There is no recovery yet

22nd June 2009

In this videoclip, Seeraj Mohamed, the director of the Corporate Strategy and Industrial Development Research Programme in the School of Economic and Business Sciences at the University of the Witwatersrand, speaks to Polity's Amy Witherden about false hopes of a global economic recovery.

Below is the original opinion piece on which this discussion was based.

Many newspaper reports give us false hope that the global economic crisis has started to abate. They argue that the US financial system is recovering. There was a stock market rally during May because US banks posted better-than-expected profits.

Other indications used to support arguments that the world has moved into recovery mode are that countries such as India and China are not doing as poorly as expected. I do not believe that the global economic crisis has bottomed out.

I expect increasingly bad news about the global financial system, particularly in the US, over the next year. I also think that the recoveries in countries such as India and China will be slow and may not have the positive impact on global recovery that many economists hope for. In fact, the bad news about growing unemployment and business failures around the globe leads me to think that we may be looking at even further financial problems. As unemployment increases and more businesses fail, the pool of defaulters grows, bank asset write-downs increase and conditions in global credit markets deteriorate further.

Global finance will have to write down a huge amount of assets in the future. This financial sector had not made adequate provision for bad debt, even though it made increasingly risky loans over the past decade or more. For example, renowned financial commentator Satyajit Das says that 30% of US debt was rated noninvestment grade (junk) in the 1980s; by the 1990s, this figure had grown to 50% and, by 2008, more than 70%t of debt was rated junk.

Watching the US markets rally in May increased my scepticism about that country's financial institutions. The Obama administration's stress tests of the banks gave an optimistic view of the US financial system.

This optimism came less than a month after the International Monetary Fund had revised its estimates of losses to be faced by financial institutions to $4,1-trillion, from $2,2- trillion in January this year and $1,4- trillion in October last year.

Nouriel Roubini, chairperson of RGE Monitor, argues that the macroeconomic scenarios used for the stress tests significantly underestimate the extent to which conditions in the macroeconomic environment may deteriorate. Further, it seems that US financial institutions are still misleading investors about their actual profitability and health. Many of the US banks' recent profit announcements were positive because of one-off factors. Many large banks received one-off payments from AIG, which was paid with bail-out money from the US government. Goldman Sachs changed its reporting dates and was able to report a profit. The markets rallied because of wishful thinking, not because of real improvements.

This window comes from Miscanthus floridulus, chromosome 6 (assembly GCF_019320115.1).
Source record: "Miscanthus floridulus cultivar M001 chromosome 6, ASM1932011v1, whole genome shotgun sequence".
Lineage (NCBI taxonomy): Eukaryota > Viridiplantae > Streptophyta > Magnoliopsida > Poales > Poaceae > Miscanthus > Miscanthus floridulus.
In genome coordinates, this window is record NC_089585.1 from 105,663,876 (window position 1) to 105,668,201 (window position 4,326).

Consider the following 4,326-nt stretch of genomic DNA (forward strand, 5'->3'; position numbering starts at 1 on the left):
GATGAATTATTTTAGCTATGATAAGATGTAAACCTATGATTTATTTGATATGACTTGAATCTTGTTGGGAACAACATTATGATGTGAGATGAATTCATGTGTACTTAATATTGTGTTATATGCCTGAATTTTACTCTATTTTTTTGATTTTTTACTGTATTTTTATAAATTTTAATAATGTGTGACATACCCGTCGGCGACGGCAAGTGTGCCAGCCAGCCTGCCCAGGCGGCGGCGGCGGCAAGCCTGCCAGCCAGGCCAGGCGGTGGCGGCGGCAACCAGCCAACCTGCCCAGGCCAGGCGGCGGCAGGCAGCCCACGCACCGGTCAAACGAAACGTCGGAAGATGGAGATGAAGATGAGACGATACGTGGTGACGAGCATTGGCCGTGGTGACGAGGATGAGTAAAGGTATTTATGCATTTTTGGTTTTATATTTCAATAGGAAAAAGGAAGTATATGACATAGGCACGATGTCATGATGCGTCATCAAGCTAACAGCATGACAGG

The hope that countries such as China and India may lead the way out of the economic crisis is also misleading. Countries such as China and India have become too dependent on the US economy to sustain the relatively recent large expansions in their manu- facturing and services sectors. These countries have, generally, neglected to build their domestic mass markets.

China's economic recovery package has been focused on improving infrastructure and housing, not on increasing local demand for cheap consumer goods. It will take a much bigger stimulus package to offset the economic decline and job losses owing to the decline in demand for exports. India has not paid sufficient attention to implementing an economic recovery package. Overall, their recovery still seems dependent on recovery in US demand.
I expect that there will be more negative news in global financial markets. This bad news will cause further declines in global aggregate demand, more job losses, and declining global economic growth.

By: Seeraj Mohamed, director of the Corporate Strategy and Industrial Development Research Programme in the School of Economic and Business Sciences at the University of the Witwatersrand.